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For the 'funemployed,' unemployment's welcomed

These jobless folks, usually singles in their 20s and 30s, find that life without work agrees with them. They're not sending out resumes, but instead lazing at the beach and taking long trips abroad.

June 04, 2009|Kimi Yoshino

For some in older generations, watching their children embrace an escape from responsibility is difficult. So while a young unemployed person might be saying, "This is awesome. I'm having a really good time," their parents are probably asking, "Haven't you gotten a job yet?" Twenge said.

Flores' decision to quit her job was initially met by concern and worry by her parents and some friends, but she thinks it's partly because they simply can't relate. By the time her parents' generation reached their late 20s and early 30s, most were married with children.

Van Gorkom's father had a similar response. Since being laid off as Yahoo Music's director of user experience design, Van Gorkom said he has purchased a laptop and started shopping for a new couch, "which my dad doesn't understand." As he spends money, his father is nervously asking Van Gorkom whether he needs any money.

USC's Logan isn't convinced funemployment is unique to this generation. The notion of slackers -- or whatever label is in vogue -- has been around for decades. What's different, he said, is the new social media that allows the unemployed to find each other and make plans through Facebook and Twitter.

Andy Deemer, one of Rounsaville's traveling companions, points out that they went to Mongolia with "someone two people removed from me that I had only met once two years ago at a cocktail party." The 36-year-old New Yorker and college pal of Rounsaville's, said they connected with that third travel mate through Facebook and word of mouth.

The daily lives of the unemployed have never been more public. They can post online photos of globe-trotting vacations, blog about their long lunches and broadcast via Twitter the day's weighty choices, as @james6378 did last week when deciding between Lucky Charms and Frosted Flakes cereals.

By thumbing their collective noses at employment, they also are sending a message to corporate America, Logan said.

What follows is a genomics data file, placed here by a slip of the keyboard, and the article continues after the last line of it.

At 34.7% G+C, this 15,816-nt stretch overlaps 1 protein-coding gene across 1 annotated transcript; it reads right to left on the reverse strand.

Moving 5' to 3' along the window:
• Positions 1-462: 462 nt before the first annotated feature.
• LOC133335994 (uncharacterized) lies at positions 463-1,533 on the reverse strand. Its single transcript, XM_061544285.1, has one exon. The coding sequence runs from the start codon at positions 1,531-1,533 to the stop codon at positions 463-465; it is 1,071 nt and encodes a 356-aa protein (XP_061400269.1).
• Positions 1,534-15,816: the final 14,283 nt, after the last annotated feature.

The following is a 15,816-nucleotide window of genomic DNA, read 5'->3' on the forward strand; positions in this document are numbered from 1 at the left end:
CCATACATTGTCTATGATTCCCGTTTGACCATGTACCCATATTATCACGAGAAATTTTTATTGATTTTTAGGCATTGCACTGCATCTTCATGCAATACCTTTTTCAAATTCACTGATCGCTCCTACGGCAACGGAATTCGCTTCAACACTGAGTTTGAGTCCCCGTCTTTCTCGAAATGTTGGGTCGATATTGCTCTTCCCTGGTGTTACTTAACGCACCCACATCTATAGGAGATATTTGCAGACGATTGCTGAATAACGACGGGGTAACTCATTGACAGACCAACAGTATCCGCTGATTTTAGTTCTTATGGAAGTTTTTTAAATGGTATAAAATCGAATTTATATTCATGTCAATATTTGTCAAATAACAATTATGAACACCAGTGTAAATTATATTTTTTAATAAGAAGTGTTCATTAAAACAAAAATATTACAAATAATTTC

"People are saying screw it and they're leaving companies," Logan said. "We need to figure out how to make companies work better for everybody. Until that happens . . . early retirements and furloughs are going to continue. People are going to opt out of the system."

Deemer, an independent filmmaker who also worked at CNET and, said he actually enjoyed corporate America, up until November when the Internet start-up he was working for failed to get financing. After it tanked, he sold his New York apartment, put his belongings in storage, turned his parents' Beijing home into base camp, and embarked on a spiritual quest to find various mystics and shamans around Asia.

"I'm a little worried," he said of his future financial stability. "There's a nagging sense of fear that does gnaw at me when I consider it."

But Deemer has taken big risks before in the name of fulfilling a dream. He quit his CNET job to make the low-budget cult movie "Poultrygeist: Night of the Chicken Dead," which still makes him "smile big." He expects no less from his Asian adventure.

With his friends in tow, Deemer has already managed to visit a fortuneteller in Myanmar and a tarot card reader in Thailand, and to spend a few days with Saffron Revolution monks near the Thailand-Myanmar border. In Mongolia, he searched 10 days for a reindeer-herding shaman, finally tracking her down on his last day.

She wore tight jeans, a glittery purple sweater and a rhinestone headband. She typed on a laptop. He found her both mystical and authentic, though when he returned from his Trans-Siberian adventure to Beijing, he felt unchanged.

But since he was seeking answers, the Mongolian shaman had one for him. On a Post-it, she wrote his fortune in Cyrillic. The last sentence, in a nutshell: Go back to work.


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